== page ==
It is not at all for the purpose of 'shaming' but for the purpose of reminding them that they have been warned/given a notice and that they should be careful to not repeat the same mistakes. Usually, when a user removes a thread it isn't because they understand and acknowledge it, it's because they don't care about it or feel like it shouldn't apply to them. If Administrators are not trusted to give out proper warnings, that should be taken up with the administrator not with the rules. Reception123 (talk) (C) 06:49, 18 May 2022 (UTC)
    @Reception123: I understand that purpose of this proposal is not shaming users, but enforcing this proposal actually will make the user to become shamed of their talk pages being flooded with these warnings. If a user removed the warnings, and doesn’t vandalise/disruptive anymore, it would mean that he/she acknowledged it, then what is the reason of prohibiting them to remove the thread? If a user removes the warning and keep vandalizing, meaning that he/she don’t acknowledge it, what will happen is that even you prohibit them from removing the warnings, you still will not be able to stop his/her disruptive edits. We can see that from this proposal, no matter dealing with users who acknowledged the opinion or users who vandalise, does not fit the propose of reminding the user. If a user acknowledged steward’s suggestions, they will do so, if they don’t, even you prohibit them from removing the warnings, they still won’t follow the suggestions. Enforcing this proposal actually doesn’t make it useful for the admins or the users, but it will make the user who acknowledged the suggestions to be shamed. For the vandals/disruptive editing users here, a temporarily/infinite block will be the best. -Matttest (talk) 09:43, 18 May 2022 (UTC)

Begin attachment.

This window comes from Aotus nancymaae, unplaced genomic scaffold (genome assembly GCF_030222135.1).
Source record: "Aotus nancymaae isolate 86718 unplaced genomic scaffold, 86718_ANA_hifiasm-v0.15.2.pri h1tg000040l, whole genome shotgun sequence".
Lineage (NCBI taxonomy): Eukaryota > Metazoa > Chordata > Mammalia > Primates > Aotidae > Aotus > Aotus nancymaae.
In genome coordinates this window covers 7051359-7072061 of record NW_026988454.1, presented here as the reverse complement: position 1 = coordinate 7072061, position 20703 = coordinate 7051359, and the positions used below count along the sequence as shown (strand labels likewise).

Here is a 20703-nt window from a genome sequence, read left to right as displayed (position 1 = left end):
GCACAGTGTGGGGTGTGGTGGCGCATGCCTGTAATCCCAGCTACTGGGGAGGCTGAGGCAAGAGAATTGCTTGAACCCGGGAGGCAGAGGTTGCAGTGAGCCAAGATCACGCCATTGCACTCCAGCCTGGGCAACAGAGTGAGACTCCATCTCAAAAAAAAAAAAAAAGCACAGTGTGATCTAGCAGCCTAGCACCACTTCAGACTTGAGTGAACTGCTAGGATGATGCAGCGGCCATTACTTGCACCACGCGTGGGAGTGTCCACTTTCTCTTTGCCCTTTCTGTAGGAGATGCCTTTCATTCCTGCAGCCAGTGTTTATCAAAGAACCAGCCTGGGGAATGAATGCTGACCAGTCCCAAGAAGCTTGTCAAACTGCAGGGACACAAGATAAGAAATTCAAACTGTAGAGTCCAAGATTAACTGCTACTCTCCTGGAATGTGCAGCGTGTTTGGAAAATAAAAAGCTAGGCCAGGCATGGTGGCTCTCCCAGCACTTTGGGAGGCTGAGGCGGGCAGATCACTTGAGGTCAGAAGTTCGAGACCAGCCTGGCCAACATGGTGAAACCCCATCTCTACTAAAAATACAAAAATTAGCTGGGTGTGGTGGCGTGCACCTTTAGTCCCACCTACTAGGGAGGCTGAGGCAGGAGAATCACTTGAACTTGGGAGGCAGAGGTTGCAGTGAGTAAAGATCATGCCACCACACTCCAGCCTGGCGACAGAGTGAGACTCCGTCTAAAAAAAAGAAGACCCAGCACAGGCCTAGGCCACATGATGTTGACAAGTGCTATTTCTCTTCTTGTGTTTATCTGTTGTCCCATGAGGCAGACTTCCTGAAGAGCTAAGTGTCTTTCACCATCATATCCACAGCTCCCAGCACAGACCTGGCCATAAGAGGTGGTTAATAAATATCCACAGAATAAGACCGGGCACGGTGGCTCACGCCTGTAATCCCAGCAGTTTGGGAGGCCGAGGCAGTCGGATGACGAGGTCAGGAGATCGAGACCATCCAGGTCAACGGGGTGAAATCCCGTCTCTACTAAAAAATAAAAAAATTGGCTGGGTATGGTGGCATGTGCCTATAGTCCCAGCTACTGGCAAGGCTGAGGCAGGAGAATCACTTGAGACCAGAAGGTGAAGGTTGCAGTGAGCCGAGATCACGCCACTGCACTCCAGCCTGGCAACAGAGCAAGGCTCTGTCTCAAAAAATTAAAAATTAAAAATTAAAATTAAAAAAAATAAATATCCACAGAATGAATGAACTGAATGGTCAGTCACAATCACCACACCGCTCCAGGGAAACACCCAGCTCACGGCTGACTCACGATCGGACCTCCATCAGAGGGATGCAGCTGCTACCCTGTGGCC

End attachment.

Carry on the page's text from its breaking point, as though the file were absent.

Since the only purpose of this proposal doesn’t stand, I think I need to vote a strong oppose here. --Matttest (talk) 09:54, 18 May 2022 (UTC)
  3. I fail to see a convincing argument that we should revoke the autonomy of users to control their own talk pages. Obviously, some restrictions should apply (no editing of other's messages, nor removing a comment without removing its replies, etc.), however a mere warning should not carry such administrative weight as to become (semi-)permanently entrenched onto a user's talk page. If a user removes a warning, it should be considered acknowledgement of that warning. If the user disregards the warning (regardless as to if it is removed), they will be sanctioned. I also feel, given the size of the community here on Meta, that it is unlikely that the removal of a warning from a talk page will effectively hide that warning from other administrators. If a user does manage to dodge sanctions by removing warnings from their talk page, then that should be considered a failing of Meta's administration to communicate with other administrators. Finally, I believe that the only thing that will come from forcibly requiring users to keep warnings on their talk pages is what we have already seen. The conflict is drawn out ad nauseam, wasting the community's time, patience, and other resources. -- Void Whispers 19:22, 16 May 2022 (UTC)